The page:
I attended a steampunk festival in Troy, New York this summer – The Enchanted City III: A Brave New World. This festival included events, such as the Inventor’s Challenge and the Mini Maker Fair, that encouraged participants to don their lab coats and goggles and get to work. The Mini Maker Fair, targeted toward kids, is especially important in my eyes. This is where steampunk goes beyond a whimsical genre of books or movies and becomes a force of real tangible good for young people. It encourages their creativity and challenges their problem solving skills. It builds a familiarity with mechanical and technical objects and ideas that will stay with them for years. Steampunk is helping to encourage the next generation of scientists and engineers.

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Image from The Enchanted City

#SteampunkHands Around the World 2017: Making Life Better – Aesthetics

*artwork by MrXpk*

Steampunk Hands Around the World 2017- Making Life Better is a month long event in February 2017 showing and sharing the great steampunk people, events, and things around the world that other people should know about. Through these means, we come together as a community to forge new connections and friendships, inspire and be inspired by each other, and create realities from the stuff of dreams.

This year, we will share and explore the ways in which steampunk can and has made life better, for ourselves and for others. How does steampunk make life more fun and enjoyable, how does it expand our horizons and help us define who we are, or who we want to be? How does steampunk inform us about ourselves, others, and the world around us? How does it help us find solutions for real life problems, and find ways to make changes for the better?

Airship Ambassador

To kick off my contribution to Steampunk Hands Around the World 2017, I’ll be discussing the aesthetic of Steampunk. Things like art, fashion, and architecture bring so much joy to people, it seemed like a good place to start!

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art by Vadim Voitekhovitch

Steampunk art and crafts often center around taking mundane, every-day items (a phone, a light switch, a table) and transforming them into steampunk gadgets. There are also brilliant examples of steampunk cityscapes. This often involves elements such as leather, brass, copper, gears, levers, and patina. The craft and maker aspect of steampunk has helped transform it from a genre to a subculture.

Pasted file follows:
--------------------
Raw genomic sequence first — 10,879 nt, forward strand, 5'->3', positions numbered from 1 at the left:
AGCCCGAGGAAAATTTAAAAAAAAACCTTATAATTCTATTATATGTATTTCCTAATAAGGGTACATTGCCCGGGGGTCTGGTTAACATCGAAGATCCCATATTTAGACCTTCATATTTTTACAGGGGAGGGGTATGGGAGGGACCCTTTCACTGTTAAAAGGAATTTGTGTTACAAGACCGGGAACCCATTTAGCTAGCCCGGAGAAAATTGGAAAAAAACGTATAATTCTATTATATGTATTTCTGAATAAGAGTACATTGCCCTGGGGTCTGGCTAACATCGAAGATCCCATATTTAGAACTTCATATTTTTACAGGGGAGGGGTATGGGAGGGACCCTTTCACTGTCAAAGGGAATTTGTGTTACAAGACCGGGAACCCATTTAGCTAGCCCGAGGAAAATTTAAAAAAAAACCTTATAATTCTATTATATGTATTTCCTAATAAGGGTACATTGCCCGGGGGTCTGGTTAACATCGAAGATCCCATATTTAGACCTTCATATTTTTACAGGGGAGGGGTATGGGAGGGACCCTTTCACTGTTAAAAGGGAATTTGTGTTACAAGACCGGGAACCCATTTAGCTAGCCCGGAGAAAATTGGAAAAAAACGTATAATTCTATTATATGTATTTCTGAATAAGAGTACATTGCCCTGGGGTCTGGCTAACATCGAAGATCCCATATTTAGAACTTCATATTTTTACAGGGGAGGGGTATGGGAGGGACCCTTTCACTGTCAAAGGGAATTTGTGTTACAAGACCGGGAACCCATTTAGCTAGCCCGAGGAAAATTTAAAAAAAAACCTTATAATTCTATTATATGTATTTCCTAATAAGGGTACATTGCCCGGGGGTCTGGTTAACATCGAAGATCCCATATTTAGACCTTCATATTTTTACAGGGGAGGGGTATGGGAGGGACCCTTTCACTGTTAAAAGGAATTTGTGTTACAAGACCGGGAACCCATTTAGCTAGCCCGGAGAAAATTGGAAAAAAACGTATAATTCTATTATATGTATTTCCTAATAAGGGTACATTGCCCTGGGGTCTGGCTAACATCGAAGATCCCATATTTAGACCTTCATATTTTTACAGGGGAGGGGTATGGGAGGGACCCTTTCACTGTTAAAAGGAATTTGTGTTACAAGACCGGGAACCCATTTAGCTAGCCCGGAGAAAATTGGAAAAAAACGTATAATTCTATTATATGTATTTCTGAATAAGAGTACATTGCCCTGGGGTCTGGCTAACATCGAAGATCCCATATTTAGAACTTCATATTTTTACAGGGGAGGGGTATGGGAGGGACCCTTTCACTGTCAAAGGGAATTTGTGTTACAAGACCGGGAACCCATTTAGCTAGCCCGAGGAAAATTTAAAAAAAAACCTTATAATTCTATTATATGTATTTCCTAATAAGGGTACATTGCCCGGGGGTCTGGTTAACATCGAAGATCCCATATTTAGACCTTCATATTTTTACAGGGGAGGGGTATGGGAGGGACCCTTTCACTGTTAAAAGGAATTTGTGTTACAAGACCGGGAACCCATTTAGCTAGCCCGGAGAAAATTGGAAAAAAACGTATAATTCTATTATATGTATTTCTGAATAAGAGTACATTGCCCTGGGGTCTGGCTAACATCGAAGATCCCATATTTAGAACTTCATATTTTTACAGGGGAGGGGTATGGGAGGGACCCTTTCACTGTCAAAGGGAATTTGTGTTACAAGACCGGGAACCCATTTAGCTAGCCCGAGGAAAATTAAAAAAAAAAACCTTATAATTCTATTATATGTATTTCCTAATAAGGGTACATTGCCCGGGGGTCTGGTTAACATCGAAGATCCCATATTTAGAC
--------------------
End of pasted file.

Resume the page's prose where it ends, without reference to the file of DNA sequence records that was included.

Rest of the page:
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Image from Artfire

Steampunk fashion is easily identifiable, as it combines Victorian fashion with gadgets and the “punk” aesthetic. Common elements of steampunk fashion include corsets, bustles, waistcoats, top hats, spats, goggles, parasols, mechanical limbs, and post-apocalyptic elements.

Steampunk architecture is often Victorian, or 1800s-style architecture from other parts of the world. What makes it steampunk is, like in steampunk art, the addition of elements such as leather, brass, copper, gears, levers, and patina. Take a grand, Victorian mansion and add some grime, some grit, and some whimsy.

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Image from Airship Flamel

(Note: the image above depicts a real Victorian house in Irvington, NY. On the one hand, that means it is not steampunk, but simply Victorian. However, because it is on the more whimsical end of the Victorian architecture spectrum, it is a great example of the type of historical architecture steampunk draws from.)

What’s your favorite part of the steampunk aesthetic?

Year in Review: 2016

The year 2016 has been a roller-coaster-ride of a year. Between wars, crazy politics, and the huge number of celebrity deaths (on that note, I’m not a religious person, but isn’t there something in the bible about good people being sent to heaven right before the apocalypse, leaving only the sinners left on earth to suffer? Anyway…) a lot of us are ready to kiss 2016 goodbye.

But it wasn’t all bad! This year, I’m proud to say I became a published author, one of my life-long dreams. So below is my Year in Review for 2016, highlighting the milestones (some writing-related, some not) that have defined my personal journey this year.

I really encourage you all to sit down and make a similar list. What were the moments in 2016 you were proud of? No matter how big or small, try to remember every moment that made you happy. Did you reconnect with an old friend? Get acknowledged for your hard work? Meet a fitness goal? Find a new favorite movie?